Various industry watchers are weighing in on Apple CEO Tim Cook's remark this week that the company will invest $100 million into making Macs in the U.S., with some saying the move will create 200 new jobs.
In an interview with Bloomberg on Thursday, Cook was asked what it would take to get Apple back to building products in the states. Cook said, in part: "Next year we are going to bring some production to the U.S. on the Mac. We've been working on this for a long time, and we were getting closer to it. It will happen in 2013. We're really proud of it. We could have quickly maybe done just assembly, but it's broader because we wanted to do something more substantial."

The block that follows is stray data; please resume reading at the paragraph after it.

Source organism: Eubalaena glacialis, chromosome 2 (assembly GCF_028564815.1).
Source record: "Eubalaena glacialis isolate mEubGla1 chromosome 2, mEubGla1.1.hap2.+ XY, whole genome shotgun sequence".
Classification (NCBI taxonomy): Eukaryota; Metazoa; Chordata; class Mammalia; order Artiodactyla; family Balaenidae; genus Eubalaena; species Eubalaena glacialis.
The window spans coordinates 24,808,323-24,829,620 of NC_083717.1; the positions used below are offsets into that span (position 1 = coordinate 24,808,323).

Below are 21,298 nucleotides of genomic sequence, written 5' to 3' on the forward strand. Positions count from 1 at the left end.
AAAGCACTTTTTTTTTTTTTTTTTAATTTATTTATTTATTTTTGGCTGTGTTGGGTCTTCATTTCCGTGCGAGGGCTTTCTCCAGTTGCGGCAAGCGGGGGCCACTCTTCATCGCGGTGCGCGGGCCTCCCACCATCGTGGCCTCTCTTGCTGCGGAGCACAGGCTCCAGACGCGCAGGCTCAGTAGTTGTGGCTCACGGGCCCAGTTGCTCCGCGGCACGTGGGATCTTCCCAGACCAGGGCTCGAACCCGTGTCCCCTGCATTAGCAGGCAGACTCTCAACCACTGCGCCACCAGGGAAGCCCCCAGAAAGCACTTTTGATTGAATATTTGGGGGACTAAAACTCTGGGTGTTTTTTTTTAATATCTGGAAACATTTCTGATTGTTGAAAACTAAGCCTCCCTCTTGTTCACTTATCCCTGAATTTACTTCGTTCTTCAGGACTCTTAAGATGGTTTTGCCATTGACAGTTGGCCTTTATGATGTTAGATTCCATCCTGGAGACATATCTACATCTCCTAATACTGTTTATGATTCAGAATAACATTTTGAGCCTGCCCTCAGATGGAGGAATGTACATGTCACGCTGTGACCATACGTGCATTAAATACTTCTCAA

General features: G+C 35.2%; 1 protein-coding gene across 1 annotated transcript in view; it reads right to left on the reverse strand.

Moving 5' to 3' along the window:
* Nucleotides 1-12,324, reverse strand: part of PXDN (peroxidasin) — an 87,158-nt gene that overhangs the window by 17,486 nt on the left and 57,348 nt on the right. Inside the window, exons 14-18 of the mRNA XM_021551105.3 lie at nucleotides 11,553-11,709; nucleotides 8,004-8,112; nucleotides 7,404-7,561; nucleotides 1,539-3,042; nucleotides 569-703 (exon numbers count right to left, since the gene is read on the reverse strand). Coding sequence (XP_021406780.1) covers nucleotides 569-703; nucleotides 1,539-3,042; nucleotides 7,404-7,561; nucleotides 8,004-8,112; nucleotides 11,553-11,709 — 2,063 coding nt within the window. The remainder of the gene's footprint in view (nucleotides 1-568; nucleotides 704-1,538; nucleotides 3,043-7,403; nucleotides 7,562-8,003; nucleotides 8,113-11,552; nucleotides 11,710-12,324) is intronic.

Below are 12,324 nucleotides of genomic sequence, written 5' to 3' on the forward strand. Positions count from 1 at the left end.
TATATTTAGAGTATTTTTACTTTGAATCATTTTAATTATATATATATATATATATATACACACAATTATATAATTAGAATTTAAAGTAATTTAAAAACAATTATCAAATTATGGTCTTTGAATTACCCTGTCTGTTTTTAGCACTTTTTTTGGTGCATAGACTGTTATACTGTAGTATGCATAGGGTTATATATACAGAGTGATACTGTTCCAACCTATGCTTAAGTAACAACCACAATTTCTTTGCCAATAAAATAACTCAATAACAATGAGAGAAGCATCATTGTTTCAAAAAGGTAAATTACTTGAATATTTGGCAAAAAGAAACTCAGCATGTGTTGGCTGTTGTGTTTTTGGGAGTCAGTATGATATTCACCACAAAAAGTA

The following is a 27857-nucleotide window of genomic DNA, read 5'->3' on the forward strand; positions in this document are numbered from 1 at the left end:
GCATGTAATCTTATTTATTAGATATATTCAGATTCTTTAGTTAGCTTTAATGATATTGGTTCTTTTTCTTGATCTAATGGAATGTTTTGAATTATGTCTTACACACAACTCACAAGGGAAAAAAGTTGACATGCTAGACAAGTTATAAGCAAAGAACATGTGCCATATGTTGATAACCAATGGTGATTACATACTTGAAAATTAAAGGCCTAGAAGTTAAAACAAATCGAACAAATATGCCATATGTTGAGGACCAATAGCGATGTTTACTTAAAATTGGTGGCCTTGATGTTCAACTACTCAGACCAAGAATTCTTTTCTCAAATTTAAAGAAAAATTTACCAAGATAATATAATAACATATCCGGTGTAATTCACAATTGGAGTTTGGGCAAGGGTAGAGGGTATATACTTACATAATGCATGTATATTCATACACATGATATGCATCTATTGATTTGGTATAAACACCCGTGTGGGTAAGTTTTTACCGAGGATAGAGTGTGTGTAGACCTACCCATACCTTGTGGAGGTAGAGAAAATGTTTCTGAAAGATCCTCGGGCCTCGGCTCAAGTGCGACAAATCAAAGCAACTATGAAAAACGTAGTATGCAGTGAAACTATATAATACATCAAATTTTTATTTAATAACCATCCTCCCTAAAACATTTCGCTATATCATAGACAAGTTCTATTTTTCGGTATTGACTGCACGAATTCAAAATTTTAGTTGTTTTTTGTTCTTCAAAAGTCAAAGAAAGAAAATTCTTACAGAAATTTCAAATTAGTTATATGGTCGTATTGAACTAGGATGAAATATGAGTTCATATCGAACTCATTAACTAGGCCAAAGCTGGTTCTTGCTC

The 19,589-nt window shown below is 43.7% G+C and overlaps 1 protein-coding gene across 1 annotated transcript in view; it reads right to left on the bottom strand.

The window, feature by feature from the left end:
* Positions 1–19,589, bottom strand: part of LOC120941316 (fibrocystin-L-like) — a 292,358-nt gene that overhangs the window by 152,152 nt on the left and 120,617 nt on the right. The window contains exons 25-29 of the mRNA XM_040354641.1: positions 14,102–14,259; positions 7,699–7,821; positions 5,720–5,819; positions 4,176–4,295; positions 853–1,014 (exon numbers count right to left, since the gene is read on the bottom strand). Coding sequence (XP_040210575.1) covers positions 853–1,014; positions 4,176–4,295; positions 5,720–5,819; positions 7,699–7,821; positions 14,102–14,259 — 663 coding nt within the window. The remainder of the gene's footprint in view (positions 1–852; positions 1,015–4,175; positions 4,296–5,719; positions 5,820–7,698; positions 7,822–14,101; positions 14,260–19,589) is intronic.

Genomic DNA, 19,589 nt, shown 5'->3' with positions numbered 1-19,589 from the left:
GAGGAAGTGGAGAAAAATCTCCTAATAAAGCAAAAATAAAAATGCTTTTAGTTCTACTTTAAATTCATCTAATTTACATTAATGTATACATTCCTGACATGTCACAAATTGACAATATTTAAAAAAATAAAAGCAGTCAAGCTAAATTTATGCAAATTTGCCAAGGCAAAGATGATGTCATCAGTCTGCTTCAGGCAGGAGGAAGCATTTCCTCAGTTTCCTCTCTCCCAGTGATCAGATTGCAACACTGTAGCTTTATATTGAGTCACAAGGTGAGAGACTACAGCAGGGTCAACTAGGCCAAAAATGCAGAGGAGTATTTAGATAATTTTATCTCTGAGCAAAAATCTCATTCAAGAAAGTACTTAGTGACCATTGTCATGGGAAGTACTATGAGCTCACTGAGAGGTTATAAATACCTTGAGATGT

That new stateside effort "sounds like a 200-job operation with about a million-unit output," Dan Luria told Bloomberg in a separate story last night. Luria studies factory operations as a labor economist at Michigan Manufacturing Technology Center in Plymouth, Mich., the news agency says. Bloomberg also reports that Michael Marks, former CEO of Flextronics International, a major global contract manufacturer, agrees with that estimate.
A plan by Lenovo to make PCs in North Carolina serves as a good template for how Apple's effort may play out, Bloomberg reports, citing Harvard Business School Professor Willy Shih. And the news agency adds that according to Lenovo's director of global supply-chain communications, Mark Stanton, manufacturing jobs pay about $32,000 a year, with skilled positions in the range of $65,000 a year.